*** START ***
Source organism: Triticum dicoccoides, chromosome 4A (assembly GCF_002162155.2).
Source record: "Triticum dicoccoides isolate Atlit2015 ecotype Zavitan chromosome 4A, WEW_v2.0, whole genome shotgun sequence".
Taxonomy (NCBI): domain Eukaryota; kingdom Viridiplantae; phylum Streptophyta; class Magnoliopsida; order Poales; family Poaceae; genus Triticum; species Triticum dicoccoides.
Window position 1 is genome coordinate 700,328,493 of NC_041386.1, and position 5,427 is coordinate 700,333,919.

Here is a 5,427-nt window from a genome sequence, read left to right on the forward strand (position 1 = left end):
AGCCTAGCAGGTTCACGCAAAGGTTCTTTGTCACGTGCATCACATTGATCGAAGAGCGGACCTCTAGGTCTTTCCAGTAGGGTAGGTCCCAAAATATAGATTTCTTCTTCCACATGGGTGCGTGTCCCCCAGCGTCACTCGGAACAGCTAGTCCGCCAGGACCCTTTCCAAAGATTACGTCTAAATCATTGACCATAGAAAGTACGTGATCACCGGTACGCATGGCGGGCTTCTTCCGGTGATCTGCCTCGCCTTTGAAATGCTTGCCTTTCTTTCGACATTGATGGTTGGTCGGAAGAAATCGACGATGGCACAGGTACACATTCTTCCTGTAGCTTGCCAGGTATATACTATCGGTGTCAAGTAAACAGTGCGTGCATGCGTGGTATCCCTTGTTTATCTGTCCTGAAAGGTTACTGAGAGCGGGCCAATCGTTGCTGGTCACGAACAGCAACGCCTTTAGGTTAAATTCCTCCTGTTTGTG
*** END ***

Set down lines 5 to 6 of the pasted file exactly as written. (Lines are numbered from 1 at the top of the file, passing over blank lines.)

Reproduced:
Here is a 5,427-nt window from a genome sequence, read left to right on the forward strand (position 1 = left end):
AGCCTAGCAGGTTCACGCAAAGGTTCTTTGTCACGTGCATCACATTGATCGAAGAGCGGACCTCTAGGTCTTTCCAGTAGGGTAGGTCCCAAAATATAGATTTCTTCTTCCACATGGGTGCGTGTCCCCCAGCGTCACTCGGAACAGCTAGTCCGCCAGGACCCTTTCCAAAGATTACGTCTAAATCATTGACCATAGAAAGTACGTGATCACCGGTACGCATGGCGGGCTTCTTCCGGTGATCTGCCTCGCCTTTGAAATGCTTGCCTTTCTTTCGACATTGATGGTTGGTCGGAAGAAATCGACGATGGCACAGGTACACATTCTTCCTGTAGCTTGCCAGGTATATACTATCGGTGTCAAGTAAACAGTGCGTGCATGCGTGGTATCCCTTGTTTATCTGTCCTGAAAGGTTACTGAGAGCGGGCCAATCGTTGCTGGTCACGAACAGCAACGCCTTTAGGTTAAATTCCTCCTGTTTGTG